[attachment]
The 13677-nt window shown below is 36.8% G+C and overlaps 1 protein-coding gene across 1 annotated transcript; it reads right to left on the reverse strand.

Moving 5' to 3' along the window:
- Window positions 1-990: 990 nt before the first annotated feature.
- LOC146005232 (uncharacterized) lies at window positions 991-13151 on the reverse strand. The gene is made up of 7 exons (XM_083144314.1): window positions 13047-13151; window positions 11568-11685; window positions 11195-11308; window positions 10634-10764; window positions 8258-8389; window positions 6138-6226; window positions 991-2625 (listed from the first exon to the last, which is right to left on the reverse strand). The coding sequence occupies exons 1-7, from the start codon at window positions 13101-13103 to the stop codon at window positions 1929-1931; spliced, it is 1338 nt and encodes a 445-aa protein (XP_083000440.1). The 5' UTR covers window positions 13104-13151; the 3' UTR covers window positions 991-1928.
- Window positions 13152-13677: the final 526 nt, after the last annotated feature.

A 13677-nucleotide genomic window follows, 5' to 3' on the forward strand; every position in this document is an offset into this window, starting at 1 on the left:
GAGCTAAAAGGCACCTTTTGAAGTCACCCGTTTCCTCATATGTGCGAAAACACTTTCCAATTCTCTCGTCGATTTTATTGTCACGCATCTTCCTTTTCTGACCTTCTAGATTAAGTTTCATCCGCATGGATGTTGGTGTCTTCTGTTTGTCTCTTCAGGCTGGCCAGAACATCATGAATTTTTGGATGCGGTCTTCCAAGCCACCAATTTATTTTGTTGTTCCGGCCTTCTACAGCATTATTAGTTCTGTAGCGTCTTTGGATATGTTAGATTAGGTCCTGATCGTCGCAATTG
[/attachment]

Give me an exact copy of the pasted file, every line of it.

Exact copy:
The 13677-nt window shown below is 36.8% G+C and overlaps 1 protein-coding gene across 1 annotated transcript; it reads right to left on the reverse strand.

Moving 5' to 3' along the window:
- Window positions 1-990: 990 nt before the first annotated feature.
- LOC146005232 (uncharacterized) lies at window positions 991-13151 on the reverse strand. The gene is made up of 7 exons (XM_083144314.1): window positions 13047-13151; window positions 11568-11685; window positions 11195-11308; window positions 10634-10764; window positions 8258-8389; window positions 6138-6226; window positions 991-2625 (listed from the first exon to the last, which is right to left on the reverse strand). The coding sequence occupies exons 1-7, from the start codon at window positions 13101-13103 to the stop codon at window positions 1929-1931; spliced, it is 1338 nt and encodes a 445-aa protein (XP_083000440.1). The 5' UTR covers window positions 13104-13151; the 3' UTR covers window positions 991-1928.
- Window positions 13152-13677: the final 526 nt, after the last annotated feature.

A 13677-nucleotide genomic window follows, 5' to 3' on the forward strand; every position in this document is an offset into this window, starting at 1 on the left:
GAGCTAAAAGGCACCTTTTGAAGTCACCCGTTTCCTCATATGTGCGAAAACACTTTCCAATTCTCTCGTCGATTTTATTGTCACGCATCTTCCTTTTCTGACCTTCTAGATTAAGTTTCATCCGCATGGATGTTGGTGTCTTCTGTTTGTCTCTTCAGGCTGGCCAGAACATCATGAATTTTTGGATGCGGTCTTCCAAGCCACCAATTTATTTTGTTGTTCCGGCCTTCTACAGCATTATTAGTTCTGTAGCGTCTTTGGATATGTTAGATTAGGTCCTGATCGTCGCAATTG